Other criteria can include:

  • Product fit
  • Growth potential
  • Cultural fit
  • Geographic alignment
  • Potential partnership and relationship growth

How to develop an account-based selling plan

Just starting on your ABS journey? Take a walk, crawl, run approach.

Pro Tip: Start with 25% of your organization dedicated to your account-based team. From there, gradually incraease the amount of teams you’re dedicating to this strategy.”

Create your Ideal Customer Profile (ICP)

Account-based selling starts with building an Ideal Customer Profile (ICP). An ICP is a set of benchmarks and details that outline what your company’s best or “ideal customers” might look like.

This creates a set of criteria that helps your company understand the best accounts to target down the road.

What kind of details are you looking for? There are a number of different factors to consider, including revenue, business size, industry, and geographic location.

And if you’re looking for a place to start, dive into your existing customers and look for any insights or data points that exist within your biggest buyers.

Build out specific buyer personas

Your ICP creates an understanding of the best accounts to target. Now, it’s time to dive deeper and use specific buyer personas to engage with the right contacts.

Buyer personas, similar to an ICP, can be built off specific criteria and existing customer data.

You can ask questions like:

  • What kind of pain points do your best customers encounter?
  • What kind of content does your ideal customer engage with?
  • Which contacts within your best customers played a role in the decision-making process?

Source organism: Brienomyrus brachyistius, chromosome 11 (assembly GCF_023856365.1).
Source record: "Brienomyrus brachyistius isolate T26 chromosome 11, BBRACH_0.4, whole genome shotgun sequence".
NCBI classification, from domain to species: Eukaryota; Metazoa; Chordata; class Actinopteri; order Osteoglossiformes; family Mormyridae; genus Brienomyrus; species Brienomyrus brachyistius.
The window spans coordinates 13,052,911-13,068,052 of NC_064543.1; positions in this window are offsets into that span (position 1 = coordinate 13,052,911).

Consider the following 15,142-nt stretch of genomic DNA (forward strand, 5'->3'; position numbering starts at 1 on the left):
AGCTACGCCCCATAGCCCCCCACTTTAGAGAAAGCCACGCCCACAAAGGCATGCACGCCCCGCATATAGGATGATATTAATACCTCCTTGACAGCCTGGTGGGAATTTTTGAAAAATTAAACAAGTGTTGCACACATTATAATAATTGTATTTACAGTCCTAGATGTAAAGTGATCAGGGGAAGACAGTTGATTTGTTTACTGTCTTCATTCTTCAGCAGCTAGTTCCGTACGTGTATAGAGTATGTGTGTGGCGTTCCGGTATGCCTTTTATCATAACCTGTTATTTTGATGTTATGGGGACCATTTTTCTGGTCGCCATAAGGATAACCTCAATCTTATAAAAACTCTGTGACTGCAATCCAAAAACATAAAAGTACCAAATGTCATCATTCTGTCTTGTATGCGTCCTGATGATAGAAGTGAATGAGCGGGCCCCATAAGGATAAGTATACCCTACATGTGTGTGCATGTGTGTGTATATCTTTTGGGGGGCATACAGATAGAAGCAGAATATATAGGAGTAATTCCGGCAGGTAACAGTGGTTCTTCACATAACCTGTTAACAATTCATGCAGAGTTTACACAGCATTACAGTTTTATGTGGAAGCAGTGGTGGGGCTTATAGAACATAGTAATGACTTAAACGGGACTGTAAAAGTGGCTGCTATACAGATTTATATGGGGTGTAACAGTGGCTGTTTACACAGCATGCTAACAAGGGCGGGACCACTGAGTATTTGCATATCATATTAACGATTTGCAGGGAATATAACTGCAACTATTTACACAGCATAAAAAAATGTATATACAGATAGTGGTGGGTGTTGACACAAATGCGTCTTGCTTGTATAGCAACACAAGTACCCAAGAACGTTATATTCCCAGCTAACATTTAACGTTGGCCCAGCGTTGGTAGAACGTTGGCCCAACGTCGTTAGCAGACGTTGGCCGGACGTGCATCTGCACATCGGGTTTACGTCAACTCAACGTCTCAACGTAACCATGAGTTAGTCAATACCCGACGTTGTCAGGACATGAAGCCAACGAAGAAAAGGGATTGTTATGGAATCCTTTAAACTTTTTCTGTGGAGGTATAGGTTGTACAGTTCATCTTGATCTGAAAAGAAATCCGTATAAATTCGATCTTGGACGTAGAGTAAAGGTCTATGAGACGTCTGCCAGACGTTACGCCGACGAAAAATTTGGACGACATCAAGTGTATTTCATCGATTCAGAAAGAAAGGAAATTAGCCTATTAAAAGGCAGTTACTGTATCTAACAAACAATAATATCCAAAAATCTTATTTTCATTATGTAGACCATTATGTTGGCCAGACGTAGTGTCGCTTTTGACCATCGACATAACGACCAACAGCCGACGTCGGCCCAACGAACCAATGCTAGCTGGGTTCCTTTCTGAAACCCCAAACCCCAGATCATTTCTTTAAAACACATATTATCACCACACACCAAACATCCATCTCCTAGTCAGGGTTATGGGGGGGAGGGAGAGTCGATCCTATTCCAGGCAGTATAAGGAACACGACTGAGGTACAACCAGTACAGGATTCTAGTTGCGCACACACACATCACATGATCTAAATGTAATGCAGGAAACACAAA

Having a buyer persona in place helps identify who decision makers at a target company are and the best way to engage and interact with them.

Build a list of companies and contacts that you want to target

With an ICP and specific buyer personas in place, revenue teams, sales, and marketing can quickly identify accounts with the largest potential for growth. Now it’s time to build a list of companies and contacts to target.

What’s important to recognize is that this process isn’t just about identifying your preferred targets – it’s also about eliminating accounts that aren’t the right fit or might not be profitable.

“The end goal of this process is about identifying and aligning your revenue team towards the highest value accounts,” says Sean Crowley, VP of Portfolio Marketing at Dun & Bradstreet. “Make sure to weed out targets that don’t fit or might not be profitable.”

Another pro tip is to use account hierarchies to uncover and sell across the entire family tree of a company.

Once you create results and foster a relationship with one company, you’ll have a much easier time getting your foot in the door with others – whether that’s simply securing an introduction or making another sale.

Build objectives in line with account-based marketing (ABM) efforts

Account-based marketing carries a lot of the same similarities as account-based selling.

For example, both strategies include creating an ICP and building out a buyer persona to better understand which contacts you want to target.

When it comes to ABM, however, the multi-touch customer engagement will include different forms of personalized content. This might include display ads, blogs, or social posts.